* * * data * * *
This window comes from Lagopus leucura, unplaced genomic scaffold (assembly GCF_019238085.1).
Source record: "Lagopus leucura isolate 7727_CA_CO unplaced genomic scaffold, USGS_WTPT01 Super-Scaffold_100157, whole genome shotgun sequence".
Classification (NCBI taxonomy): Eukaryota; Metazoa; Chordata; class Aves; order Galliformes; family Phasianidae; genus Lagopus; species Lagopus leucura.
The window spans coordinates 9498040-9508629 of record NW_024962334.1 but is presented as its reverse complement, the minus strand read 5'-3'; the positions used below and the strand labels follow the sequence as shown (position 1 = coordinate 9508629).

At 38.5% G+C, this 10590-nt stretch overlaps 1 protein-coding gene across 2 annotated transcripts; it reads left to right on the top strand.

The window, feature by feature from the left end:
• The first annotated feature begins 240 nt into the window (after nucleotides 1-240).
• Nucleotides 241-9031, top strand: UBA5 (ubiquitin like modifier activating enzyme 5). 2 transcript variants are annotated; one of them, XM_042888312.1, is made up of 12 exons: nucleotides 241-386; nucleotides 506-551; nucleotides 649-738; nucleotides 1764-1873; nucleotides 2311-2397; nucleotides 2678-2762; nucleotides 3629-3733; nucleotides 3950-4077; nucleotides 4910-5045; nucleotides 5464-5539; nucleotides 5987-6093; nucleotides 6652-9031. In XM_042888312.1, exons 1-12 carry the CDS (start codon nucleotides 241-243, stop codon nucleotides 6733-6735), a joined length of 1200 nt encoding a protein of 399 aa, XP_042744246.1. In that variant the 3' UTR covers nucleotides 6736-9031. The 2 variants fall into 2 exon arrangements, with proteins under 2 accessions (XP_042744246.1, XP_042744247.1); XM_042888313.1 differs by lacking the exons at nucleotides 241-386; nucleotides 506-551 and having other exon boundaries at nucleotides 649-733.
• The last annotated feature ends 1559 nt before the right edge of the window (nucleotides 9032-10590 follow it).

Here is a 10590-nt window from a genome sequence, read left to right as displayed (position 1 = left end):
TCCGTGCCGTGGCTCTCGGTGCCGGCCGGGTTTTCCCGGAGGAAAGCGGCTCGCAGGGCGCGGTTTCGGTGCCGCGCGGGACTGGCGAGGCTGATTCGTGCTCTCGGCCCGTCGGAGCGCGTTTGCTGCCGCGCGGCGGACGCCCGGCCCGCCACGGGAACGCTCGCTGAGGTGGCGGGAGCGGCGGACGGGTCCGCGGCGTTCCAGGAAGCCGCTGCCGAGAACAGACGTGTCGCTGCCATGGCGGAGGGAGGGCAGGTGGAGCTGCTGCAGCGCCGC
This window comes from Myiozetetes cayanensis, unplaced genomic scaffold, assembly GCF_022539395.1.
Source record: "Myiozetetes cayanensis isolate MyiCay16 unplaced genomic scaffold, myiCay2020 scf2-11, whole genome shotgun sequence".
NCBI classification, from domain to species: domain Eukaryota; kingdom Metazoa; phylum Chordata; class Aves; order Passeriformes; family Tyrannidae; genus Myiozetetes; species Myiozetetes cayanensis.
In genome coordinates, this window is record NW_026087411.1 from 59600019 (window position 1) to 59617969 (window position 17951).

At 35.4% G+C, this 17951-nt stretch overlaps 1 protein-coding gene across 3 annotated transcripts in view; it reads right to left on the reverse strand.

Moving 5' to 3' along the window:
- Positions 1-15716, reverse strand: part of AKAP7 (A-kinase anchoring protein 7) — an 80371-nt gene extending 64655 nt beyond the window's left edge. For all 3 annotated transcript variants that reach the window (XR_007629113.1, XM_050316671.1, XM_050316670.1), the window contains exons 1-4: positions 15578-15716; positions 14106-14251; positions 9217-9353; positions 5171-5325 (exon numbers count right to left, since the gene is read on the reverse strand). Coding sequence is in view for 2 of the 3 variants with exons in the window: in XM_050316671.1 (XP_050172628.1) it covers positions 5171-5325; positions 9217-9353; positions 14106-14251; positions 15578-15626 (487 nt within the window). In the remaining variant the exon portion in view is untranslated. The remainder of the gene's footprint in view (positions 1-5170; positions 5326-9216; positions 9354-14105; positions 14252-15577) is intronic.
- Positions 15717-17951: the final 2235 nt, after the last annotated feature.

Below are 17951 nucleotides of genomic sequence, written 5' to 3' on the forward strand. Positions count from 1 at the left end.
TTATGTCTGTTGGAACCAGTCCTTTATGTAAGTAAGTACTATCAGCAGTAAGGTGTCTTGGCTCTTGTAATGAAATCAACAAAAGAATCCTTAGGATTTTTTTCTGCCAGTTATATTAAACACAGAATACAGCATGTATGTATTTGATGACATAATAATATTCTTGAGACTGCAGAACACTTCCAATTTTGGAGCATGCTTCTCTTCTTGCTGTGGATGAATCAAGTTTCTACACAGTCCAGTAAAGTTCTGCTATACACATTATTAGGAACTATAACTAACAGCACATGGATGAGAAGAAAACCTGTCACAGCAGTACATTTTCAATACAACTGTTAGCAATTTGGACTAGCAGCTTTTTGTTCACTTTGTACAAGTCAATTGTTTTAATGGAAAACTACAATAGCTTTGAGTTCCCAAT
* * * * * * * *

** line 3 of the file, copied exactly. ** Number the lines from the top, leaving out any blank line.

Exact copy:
Classification (NCBI taxonomy): Eukaryota; Metazoa; Chordata; class Aves; order Galliformes; family Phasianidae; genus Lagopus; species Lagopus leucura.